If Dionysus were alive today, he would be a female combo of Mick Jagger, Steven Tyler and Hedwig.
That is one takeaway from “The Bacchae,” the SITI Company’s inventive and visceral retelling of the Euripides classic that opened over the weekend at the Guthrie Theater. Ellen Lauren, the agile performer who plays the Greek god of wine, fertility and ecstasy, bounds onstage with a bottle of wine looking like a feral rocker. Her strong but slim stature and disheveled hair, not to mention her leering abandon, help make the ancient Greek a contemporary figure unleashing flashes of wildness in the McGuire Proscenium Stage.
This adaptation, created and performed by the 10-member SITI ensemble and staged as a striking ritual by Anne Bogart, boasts numerous updates. The score has throbbing dance music that suggests a nightclub or rave. Designer Lena Sands’ unisex costumes put one in mind of a religious order. And the stage, given texture by lighting and set designer Brian H. Scott, is empty save for curtains and a couple of modern landscape furniture pieces.
The text, translated by Aaron Poochigian, retains Euripides’ essential narrative. Dionysus, whose followers work themselves into frenzies, has returned to his homeland of Thebes seeking a warm welcome. But King Pentheus (Donnell E. Smith) does not believe in his divinity and has him arrested.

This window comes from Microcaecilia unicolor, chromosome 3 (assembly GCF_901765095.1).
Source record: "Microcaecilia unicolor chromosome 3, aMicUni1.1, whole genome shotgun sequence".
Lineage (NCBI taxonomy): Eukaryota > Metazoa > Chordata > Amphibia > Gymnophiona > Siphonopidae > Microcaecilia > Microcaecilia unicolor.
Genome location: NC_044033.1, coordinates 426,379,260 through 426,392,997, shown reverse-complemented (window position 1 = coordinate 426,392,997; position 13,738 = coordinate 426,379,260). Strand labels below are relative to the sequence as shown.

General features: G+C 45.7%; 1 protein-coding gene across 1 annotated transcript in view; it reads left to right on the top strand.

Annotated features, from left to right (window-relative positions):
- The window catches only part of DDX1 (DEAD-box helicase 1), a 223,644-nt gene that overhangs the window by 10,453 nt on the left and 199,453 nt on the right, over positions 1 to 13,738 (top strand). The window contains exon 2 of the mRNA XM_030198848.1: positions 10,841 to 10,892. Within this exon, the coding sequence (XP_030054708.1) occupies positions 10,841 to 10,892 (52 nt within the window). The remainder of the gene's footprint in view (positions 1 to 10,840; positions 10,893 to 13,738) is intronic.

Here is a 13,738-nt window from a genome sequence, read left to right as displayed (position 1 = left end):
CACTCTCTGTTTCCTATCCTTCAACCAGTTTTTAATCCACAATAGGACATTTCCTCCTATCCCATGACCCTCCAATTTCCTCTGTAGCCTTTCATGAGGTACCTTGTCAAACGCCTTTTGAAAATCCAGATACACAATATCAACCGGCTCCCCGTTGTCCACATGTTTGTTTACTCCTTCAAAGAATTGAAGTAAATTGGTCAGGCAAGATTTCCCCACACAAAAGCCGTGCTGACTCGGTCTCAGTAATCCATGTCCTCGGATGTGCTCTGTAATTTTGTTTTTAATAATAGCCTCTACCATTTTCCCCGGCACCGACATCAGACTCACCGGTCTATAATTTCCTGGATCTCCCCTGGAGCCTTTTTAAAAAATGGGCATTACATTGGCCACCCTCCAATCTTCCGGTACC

Blind seer Tiresias (Barney O’Hanlon) encourages the king’s faith. Pentheus instead disguises himself as a woman and goes to spy on Dionysus’ followers in the mountains. Tragedy and woe follow.
Bogart stages it imaginatively and simply. The actors march onstage wielding tall staffs. They narrate the action chorally, underscoring the religious rites present in the story. But it’s also a mixed production, slowing in the middle. That’s partly because of the nature of the Greeks — sometimes, they tell more than show a story.
“The Bacchae” culminates in a scene so gruesome, and effective, a viewer may have to remind her- or himself that what they’re seeing is a play, even as the moment becomes indelible.
Pentheus’ mother, Agave (Akiko Aizawa), has caught Dionysus’ energy and torn what she believes is a lion from limb to limb. Gleefully and proudly, she carries the creature’s head in a see-through plastic bag, the blood curdling around the shape. When her father, Cadmus (Stephen Duff Webber) tells her to look at the head, her spell breaks. The lion she has killed is her very son.
Aizawa delivers her dialogue in Japanese, another contemporary touch, but the emotional truth of her performance is unmistakable and requires no translation. She screams the grief of a mother who recognizes that her pious hands and mind have betrayed her.
The Greeks have a knack for these devastating theatrical moments. When Oedipus, who kills his father and sleeps with his mother, realizes what he has done, he gouges out his own eyes. In “Electra,” Orestes and his sister Electra hide their murdered mother under a shroud only to have her lover, Aegisthus, shockingly unveil her corpse.
Bogart’s production adds to this distinguished list of lasting tragedy.